British Columbia

Tofino whale-watching accident: Responders describe grim search for survivors

Those involved in Sunday's rescue and recovery of passengers from a stricken whale-watching boat say dozens of vessels rushed to the scene when the mayday call went out.

'It was awful. I woke up this morning with a sort of empty feeling in your gut.'

5 people dead, 1 missing after whale-watching boat capsizes in B.C. 0:48

Rescuers who came to the aid of the victims of a capsized whale-watching boat near Tofino, B.C., say it's something they'll never forget.

"There was one guy who was saying, 'My wife! My wife! She doesn't know how to swim!'" said Peter Frank Jr.

"Some of them, when they hopped on the boat, it was just a sense of relief … I did my best to reassure them, to tell them they're OK."

Those involved in Sunday's rescue and recovery effort say dozens of boats rushed to the scene after learning the vessel was in distress.

Twenty-seven people were on board the MV Leviathan II when it sank on Sunday afternoon off the west coast of Vancouver Island. Five died, all British citizens, one of which lived in B.C. while another lived in Ontario. An Australian man is still missing.

Clarence Smith was one of the first to arrive at the sinking vessel. He said only some of the survivors in the water were wearing life jackets when he arrived.

"We went to get the people in the water first, three of them. One guy was clinging on to the boat. We picked him up first. And then I heard these voices in the water — two ladies clinging to each other about 100 feet away from us. So we went and picked them up," said Smith.

"Then I could hear people towards the rocks. So we went to the life raft and picked up another 10 people out of there and put them in my boat."

Shawn Heise describes the search, rescue and recovery of victims of the MV Leviathan sinking. 1:15

Francis Campbell, who was driving a water taxi with his wife and two passengers onboard, was second on the scene. Together they pulled eight survivors from the water and rushed them back to Tofino to get warmed up.

"It's something you really can't describe. It's going to be held with me for the rest of my life," he said.

Private boats helped coast guard

Shawn Heise, who cut short a sport fishing trip when he heard a garbled call for help on the radio, said it was a strange sight to find the ship half-sunk when he arrived.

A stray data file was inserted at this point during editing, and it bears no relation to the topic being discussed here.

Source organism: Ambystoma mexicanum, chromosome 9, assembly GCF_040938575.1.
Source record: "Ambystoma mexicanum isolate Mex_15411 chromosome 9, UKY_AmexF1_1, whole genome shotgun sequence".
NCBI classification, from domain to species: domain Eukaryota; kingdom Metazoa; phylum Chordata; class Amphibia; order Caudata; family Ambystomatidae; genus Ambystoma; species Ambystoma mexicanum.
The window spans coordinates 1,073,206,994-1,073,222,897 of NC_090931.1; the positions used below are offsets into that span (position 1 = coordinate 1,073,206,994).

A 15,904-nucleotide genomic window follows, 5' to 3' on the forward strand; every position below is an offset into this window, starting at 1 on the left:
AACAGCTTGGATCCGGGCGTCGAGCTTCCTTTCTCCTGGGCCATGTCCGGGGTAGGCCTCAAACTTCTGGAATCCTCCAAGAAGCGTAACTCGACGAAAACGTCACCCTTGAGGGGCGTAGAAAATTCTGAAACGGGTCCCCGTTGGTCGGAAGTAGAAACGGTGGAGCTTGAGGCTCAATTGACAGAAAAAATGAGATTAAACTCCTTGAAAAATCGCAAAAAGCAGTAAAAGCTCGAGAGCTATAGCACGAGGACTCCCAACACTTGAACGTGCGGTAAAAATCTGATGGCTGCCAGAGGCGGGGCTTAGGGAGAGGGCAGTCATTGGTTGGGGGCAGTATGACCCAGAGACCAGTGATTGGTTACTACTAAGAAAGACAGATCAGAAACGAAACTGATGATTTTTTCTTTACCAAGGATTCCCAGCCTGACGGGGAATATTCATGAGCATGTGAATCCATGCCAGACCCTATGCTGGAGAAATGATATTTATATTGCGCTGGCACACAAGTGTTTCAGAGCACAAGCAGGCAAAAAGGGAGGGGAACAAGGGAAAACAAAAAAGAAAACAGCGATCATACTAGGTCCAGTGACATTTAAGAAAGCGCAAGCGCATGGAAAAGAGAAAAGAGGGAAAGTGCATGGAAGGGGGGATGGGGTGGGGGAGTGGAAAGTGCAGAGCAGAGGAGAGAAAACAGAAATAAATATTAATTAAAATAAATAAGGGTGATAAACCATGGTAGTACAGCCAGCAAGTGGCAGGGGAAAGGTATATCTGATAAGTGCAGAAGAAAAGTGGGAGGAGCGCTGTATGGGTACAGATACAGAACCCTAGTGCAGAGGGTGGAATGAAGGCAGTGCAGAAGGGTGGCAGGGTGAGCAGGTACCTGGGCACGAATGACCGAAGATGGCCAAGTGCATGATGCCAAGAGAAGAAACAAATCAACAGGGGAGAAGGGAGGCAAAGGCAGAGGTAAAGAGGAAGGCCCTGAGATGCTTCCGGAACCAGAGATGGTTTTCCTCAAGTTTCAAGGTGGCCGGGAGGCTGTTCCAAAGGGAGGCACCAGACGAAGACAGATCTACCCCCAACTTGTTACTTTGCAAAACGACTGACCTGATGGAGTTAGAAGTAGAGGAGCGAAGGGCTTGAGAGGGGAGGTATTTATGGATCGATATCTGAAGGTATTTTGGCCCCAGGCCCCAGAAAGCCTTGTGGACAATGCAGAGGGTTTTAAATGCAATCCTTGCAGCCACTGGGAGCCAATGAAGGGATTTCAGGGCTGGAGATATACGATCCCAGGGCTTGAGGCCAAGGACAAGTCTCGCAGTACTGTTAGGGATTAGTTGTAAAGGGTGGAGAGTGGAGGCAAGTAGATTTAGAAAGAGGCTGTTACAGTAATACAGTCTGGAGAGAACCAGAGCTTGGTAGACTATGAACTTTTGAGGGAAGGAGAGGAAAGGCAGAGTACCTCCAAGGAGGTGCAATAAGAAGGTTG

"There was only 20 feet of it sticking out of the water and it looked like it was standing on end. I don't know how it got in that position — kind of a disturbing sight," he said.

He was assigned by the coast guard to clear the water of debris to increase visibility for searchers.

"We pulled up some clothing, a running shoe, a purse, some money floating around, whatever we could see," he said.

Clarence Smith was first on the scene with his small fishing boat. He said some of those rescued were wearing life jackets, like the one he is holding, but some were not. (Glen Kugelstadt/CBC)

"There was dozens of boats, I'd say 24 to 36 boats, mostly charter boats and some commercial fishing boats out there searching, with the coast guard co-ordinating everything," said Heise.

Members of the Ahousaht First Nation also responded.

"As soon as our boats had heard of the accident our guys and our boats went out to assist," said Chief Greg Louie.

"When they got there they assisted with helping people out of the water. And one of the boats, one of our boats, had transported some deceased."

Hit hard by tragedy

In a community as small as Tofino, which has about 1,800 residents, it was difficult to avoid evidence of the grim task at hand.

"There was about three ambulances down at the dock, I think that's pretty much all of Tofino's resources," said Rami Touffahah, who watched the recovery effort unfold from shore.

Francis Campbell was driving a water taxi with his wife and two passengers when they were second to arrive on the scene. They pulled eight survivors onto the seven-metre boat before taking them to Tofino. (Glen Kugelstadt/CBC)

After the frantic search for survivors, the weight of what has happened is setting in for those who assisted.

"It was awful. I woke up this morning with a sort of empty feeling in your gut. Hoping that there's more survivors," said Heise.

Louie wasn't in the Ahousaht boats that were part of the recovery effort, but he could sense the tragedy's impact on those who were.

"I spoke with one of our community members, you could really feel the sadness in the air, this person I talked to said 'I feel like crying.'"

A community pot luck will be held Monday night for anyone affected by the tragedy.

Water taxi owner Tom Campbell, left, who was involved in the rescue of eight people on Sunday, heads back out Monday morning to help with the recovery operation. (Glen Kugelstadt/CBC)

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